In the middle of the 17th Century, an Italian noblewoman brought her five daughters to Paris, where her brother had acquired a position of enormous political power, with the intention of finding them all illustrious husbands. They were pretty, educated, noble, wildly intelligent and gracious good company, so this wasn’t a difficult task in itself. A good marriage on paper, however, bears so little relationship to what the experience of it will be. The five Mancini sisters and their two cousins, nieces of the highly influential Cardinal Mazarin, were collectively referred to at court as “Les Mazarinettes”, which tells us how little France appears to have changed in four hundred-odd years. Hortense Mancini was her uncle’s favourite, and was made his heir. She was married at fifteen to one of the richest men in Europe, who turned out to be an obsessive, violent, controlling abuser.
After seven years, four children, and two rejected petitions to the courts to be permitted to live separately from her husband, Hortense bolted for Rome, and the protection of her older sister. She was forced to leave her children behind. When her sister Marie began to suspect that her own husband, Prince Lorenzo Colonna, was trying to poison her (the Colonna men were famous for murdering their wives), the two of them took flight again. Travelling on horseback, in men’s attire, they arrived in France “with an abundance of jewels but no clean linen”.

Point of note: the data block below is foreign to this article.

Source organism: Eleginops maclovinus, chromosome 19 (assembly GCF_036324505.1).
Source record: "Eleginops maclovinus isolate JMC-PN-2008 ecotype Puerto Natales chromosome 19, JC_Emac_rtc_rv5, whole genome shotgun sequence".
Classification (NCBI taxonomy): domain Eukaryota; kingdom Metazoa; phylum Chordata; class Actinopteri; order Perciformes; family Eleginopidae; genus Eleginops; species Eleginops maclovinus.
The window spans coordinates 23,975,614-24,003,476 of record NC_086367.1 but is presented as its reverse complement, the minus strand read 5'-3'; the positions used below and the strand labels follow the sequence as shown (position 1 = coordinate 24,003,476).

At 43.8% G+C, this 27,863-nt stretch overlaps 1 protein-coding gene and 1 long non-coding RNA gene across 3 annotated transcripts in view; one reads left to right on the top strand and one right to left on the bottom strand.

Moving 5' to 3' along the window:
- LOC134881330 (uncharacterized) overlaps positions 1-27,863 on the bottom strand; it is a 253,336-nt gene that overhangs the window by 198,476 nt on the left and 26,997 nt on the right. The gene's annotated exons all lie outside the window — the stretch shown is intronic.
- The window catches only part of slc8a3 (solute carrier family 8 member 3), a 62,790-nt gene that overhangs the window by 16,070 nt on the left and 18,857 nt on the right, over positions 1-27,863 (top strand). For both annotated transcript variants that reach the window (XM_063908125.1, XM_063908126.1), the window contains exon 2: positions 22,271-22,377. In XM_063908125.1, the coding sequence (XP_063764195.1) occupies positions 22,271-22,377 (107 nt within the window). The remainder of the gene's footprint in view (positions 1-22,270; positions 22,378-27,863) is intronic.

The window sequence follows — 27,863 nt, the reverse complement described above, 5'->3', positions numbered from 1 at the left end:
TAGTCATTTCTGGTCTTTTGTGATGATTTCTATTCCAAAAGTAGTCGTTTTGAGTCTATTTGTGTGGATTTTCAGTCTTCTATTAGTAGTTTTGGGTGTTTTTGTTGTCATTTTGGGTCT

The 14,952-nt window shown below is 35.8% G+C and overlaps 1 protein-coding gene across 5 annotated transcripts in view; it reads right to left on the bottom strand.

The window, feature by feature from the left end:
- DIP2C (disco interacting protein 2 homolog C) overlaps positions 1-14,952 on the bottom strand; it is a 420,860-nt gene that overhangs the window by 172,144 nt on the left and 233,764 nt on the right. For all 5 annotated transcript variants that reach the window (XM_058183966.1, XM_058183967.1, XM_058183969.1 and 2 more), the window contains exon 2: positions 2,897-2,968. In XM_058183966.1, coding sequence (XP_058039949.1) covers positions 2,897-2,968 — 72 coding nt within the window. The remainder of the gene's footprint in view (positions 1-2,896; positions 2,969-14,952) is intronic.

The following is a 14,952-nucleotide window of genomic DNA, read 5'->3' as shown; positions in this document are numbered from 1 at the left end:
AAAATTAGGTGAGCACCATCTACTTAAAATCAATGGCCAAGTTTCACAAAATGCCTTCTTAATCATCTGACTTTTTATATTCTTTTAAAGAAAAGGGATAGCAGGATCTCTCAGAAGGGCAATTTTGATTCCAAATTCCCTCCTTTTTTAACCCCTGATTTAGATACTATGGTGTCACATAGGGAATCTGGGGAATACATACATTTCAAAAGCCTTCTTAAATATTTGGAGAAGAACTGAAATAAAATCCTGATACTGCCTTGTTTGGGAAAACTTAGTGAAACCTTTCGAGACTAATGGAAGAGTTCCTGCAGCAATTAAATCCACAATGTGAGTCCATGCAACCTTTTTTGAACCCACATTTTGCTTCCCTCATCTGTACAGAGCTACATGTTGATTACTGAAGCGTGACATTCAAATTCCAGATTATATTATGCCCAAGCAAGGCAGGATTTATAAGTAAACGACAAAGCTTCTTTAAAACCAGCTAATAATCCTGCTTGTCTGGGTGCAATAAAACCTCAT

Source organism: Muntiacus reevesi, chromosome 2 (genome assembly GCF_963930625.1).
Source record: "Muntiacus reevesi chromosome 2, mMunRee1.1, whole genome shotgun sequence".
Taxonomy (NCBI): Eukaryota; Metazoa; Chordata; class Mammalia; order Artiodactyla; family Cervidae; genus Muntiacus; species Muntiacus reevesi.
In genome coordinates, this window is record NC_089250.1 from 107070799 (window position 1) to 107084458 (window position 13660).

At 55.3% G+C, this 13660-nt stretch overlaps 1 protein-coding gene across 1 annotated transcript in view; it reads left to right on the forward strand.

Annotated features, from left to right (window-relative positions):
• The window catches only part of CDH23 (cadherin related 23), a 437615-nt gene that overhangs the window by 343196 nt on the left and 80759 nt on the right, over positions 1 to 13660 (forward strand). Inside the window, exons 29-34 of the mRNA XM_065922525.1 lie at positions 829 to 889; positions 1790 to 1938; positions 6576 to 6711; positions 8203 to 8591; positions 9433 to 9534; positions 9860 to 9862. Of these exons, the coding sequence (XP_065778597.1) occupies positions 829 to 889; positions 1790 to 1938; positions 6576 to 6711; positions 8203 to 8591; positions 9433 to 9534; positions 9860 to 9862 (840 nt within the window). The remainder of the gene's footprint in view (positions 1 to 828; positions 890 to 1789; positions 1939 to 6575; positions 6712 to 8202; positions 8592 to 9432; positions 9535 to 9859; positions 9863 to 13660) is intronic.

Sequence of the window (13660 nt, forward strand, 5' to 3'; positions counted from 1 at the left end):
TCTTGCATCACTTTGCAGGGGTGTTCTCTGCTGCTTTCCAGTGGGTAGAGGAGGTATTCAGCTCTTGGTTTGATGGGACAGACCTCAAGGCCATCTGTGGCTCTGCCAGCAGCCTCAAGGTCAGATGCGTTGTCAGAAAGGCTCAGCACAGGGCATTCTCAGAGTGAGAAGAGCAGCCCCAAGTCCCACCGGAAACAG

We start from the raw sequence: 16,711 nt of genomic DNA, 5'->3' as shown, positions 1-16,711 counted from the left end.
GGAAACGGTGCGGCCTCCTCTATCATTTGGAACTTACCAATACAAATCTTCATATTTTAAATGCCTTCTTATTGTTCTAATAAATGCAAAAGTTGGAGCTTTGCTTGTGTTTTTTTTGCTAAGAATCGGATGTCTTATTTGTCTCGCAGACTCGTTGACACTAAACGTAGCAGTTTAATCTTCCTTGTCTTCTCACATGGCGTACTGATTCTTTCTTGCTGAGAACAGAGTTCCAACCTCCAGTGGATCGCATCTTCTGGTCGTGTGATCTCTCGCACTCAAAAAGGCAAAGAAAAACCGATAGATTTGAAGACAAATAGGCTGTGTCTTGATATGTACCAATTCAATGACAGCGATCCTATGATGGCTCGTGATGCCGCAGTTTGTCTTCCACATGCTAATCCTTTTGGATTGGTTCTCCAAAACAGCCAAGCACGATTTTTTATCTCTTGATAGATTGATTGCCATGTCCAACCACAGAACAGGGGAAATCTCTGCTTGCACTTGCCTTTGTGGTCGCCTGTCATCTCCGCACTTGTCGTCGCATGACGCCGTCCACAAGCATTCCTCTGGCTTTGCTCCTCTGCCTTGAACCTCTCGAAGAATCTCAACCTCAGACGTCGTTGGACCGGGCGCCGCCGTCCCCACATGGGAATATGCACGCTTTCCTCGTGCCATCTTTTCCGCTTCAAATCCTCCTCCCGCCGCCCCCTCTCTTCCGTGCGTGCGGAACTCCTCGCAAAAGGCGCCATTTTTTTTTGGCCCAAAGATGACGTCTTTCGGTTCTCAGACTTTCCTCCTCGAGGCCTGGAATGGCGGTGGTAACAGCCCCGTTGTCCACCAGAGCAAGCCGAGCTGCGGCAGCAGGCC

Hortense devoted the rest of her life to hosting salons for artists and philosophers, and having a string of high-profile affairs. She was King Charles II’s primary mistress for a time, which brought her a pension to live on. Even after her other affairs (including with one of his daughters) demoted her from her position as his favourite, they remained on good terms. She spent her last twenty-five years in England, dying at fifty-three. She seems to have been captivating to innumerable people, to the very last. Her other known lovers included the Duke of Savoy and the playwright Aphra Behn.
The most extensive online biography of Hortense I could find is actually on a site devoted to the history of Monaco, as their Prince Louis was madly in love with her. Here is an account of her friendly duel with her lover, the Countess of Sussex.
Many portraits were painted of her. This one of her as Diana she commissioned herself.
If you would like to see a fictionalised adaptation of the lives of Hortense and Marie, drawn from their memoirs and letters, you can come and see this show I’ve been helping out with:
28, 29 March & 3, 4, 5 April
King Street Theatre, 644 King Street, Newtown, Sydney
Tickets $25, $15 concession, available at the door
There will be a Q&A panel, which includes yours truly, after the show on the 3rd